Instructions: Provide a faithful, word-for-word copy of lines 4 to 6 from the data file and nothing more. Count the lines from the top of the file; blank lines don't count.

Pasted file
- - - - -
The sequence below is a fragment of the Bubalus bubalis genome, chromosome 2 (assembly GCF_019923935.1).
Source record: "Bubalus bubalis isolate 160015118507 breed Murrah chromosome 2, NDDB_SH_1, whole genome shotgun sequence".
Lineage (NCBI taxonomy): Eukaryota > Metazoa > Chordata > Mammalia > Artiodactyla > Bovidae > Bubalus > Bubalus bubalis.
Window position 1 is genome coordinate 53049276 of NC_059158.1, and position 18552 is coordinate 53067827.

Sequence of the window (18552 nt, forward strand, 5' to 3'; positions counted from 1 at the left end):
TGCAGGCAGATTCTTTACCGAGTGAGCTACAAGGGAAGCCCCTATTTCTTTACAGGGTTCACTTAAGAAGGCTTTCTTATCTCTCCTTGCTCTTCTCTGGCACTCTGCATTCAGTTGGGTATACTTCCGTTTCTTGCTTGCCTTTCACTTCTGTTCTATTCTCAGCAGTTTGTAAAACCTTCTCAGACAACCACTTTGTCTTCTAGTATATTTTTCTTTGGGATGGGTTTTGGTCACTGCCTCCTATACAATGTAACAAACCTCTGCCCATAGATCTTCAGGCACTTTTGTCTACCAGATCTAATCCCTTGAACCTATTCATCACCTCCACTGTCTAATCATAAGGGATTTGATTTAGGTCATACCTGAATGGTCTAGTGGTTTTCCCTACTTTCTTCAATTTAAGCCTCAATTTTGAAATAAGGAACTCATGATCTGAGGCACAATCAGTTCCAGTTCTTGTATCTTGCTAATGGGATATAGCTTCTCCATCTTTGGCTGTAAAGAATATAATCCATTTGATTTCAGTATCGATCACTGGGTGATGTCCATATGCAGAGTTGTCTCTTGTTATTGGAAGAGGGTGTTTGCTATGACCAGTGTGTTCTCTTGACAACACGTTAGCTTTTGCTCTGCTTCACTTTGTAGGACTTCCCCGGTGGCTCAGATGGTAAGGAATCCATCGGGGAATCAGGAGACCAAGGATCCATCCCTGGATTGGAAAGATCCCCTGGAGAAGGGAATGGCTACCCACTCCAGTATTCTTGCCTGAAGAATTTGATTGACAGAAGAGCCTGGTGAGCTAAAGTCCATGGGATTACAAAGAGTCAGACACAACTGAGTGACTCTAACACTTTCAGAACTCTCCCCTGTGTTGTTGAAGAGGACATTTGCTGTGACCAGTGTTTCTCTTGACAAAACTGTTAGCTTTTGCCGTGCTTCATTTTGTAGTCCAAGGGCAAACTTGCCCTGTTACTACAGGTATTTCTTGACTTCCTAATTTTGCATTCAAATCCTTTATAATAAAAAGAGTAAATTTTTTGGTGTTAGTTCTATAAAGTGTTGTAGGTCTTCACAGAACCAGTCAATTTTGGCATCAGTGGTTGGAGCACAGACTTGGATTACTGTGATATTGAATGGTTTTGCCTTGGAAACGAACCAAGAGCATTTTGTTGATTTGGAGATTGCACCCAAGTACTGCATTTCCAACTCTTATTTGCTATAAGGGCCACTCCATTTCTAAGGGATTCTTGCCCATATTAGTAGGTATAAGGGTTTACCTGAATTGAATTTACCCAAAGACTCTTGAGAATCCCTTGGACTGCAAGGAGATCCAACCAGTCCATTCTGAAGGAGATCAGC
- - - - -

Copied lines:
Window position 1 is genome coordinate 53049276 of NC_059158.1, and position 18552 is coordinate 53067827.

Sequence of the window (18552 nt, forward strand, 5' to 3'; positions counted from 1 at the left end):
TGCAGGCAGATTCTTTACCGAGTGAGCTACAAGGGAAGCCCCTATTTCTTTACAGGGTTCACTTAAGAAGGCTTTCTTATCTCTCCTTGCTCTTCTCTGGCACTCTGCATTCAGTTGGGTATACTTCCGTTTCTTGCTTGCCTTTCACTTCTGTTCTATTCTCAGCAGTTTGTAAAACCTTCTCAGACAACCACTTTGTCTTCTAGTATATTTTTCTTTGGGATGGGTTTTGGTCACTGCCTCCTATACAATGTAACAAACCTCTGCCCATAGATCTTCAGGCACTTTTGTCTACCAGATCTAATCCCTTGAACCTATTCATCACCTCCACTGTCTAATCATAAGGGATTTGATTTAGGTCATACCTGAATGGTCTAGTGGTTTTCCCTACTTTCTTCAATTTAAGCCTCAATTTTGAAATAAGGAACTCATGATCTGAGGCACAATCAGTTCCAGTTCTTGTATCTTGCTAATGGGATATAGCTTCTCCATCTTTGGCTGTAAAGAATATAATCCATTTGATTTCAGTATCGATCACTGGGTGATGTCCATATGCAGAGTTGTCTCTTGTTATTGGAAGAGGGTGTTTGCTATGACCAGTGTGTTCTCTTGACAACACGTTAGCTTTTGCTCTGCTTCACTTTGTAGGACTTCCCCGGTGGCTCAGATGGTAAGGAATCCATCGGGGAATCAGGAGACCAAGGATCCATCCCTGGATTGGAAAGATCCCCTGGAGAAGGGAATGGCTACCCACTCCAGTATTCTTGCCTGAAGAATTTGATTGACAGAAGAGCCTGGTGAGCTAAAGTCCATGGGATTACAAAGAGTCAGACACAACTGAGTGACTCTAACACTTTCAGAACTCTCCCCTGTGTTGTTGAAGAGGACATTTGCTGTGACCAGTGTTTCTCTTGACAAAACTGTTAGCTTTTGCCGTGCTTCATTTTGTAGTCCAAGGGCAAACTTGCCCTGTTACTACAGGTATTTCTTGACTTCCTAATTTTGCATTCAAATCCTTTATAATAAAAAGAGTAAATTTTTTGGTGTTAGTTCTATAAAGTGTTGTAGGTCTTCACAGAACCAGTCAATTTTGGCATCAGTGGTTGGAGCACAGACTTGGATTACTGTGATATTGAATGGTTTTGCCTTGGAAACGAACCAAGAGCATTTTGTTGATTTGGAGATTGCACCCAAGTACTGCATTTCCAACTCTTATTTGCTATAAGGGCCACTCCATTTCTAAGGGATTCTTGCCCATATTAGTAGGTATAAGGGTTTACCTGAATTGAATTTACCCAAAGACTCTTGAGAATCCCTTGGACTGCAAGGAGATCCAACCAGTCCATTCTGAAGGAGATCAGC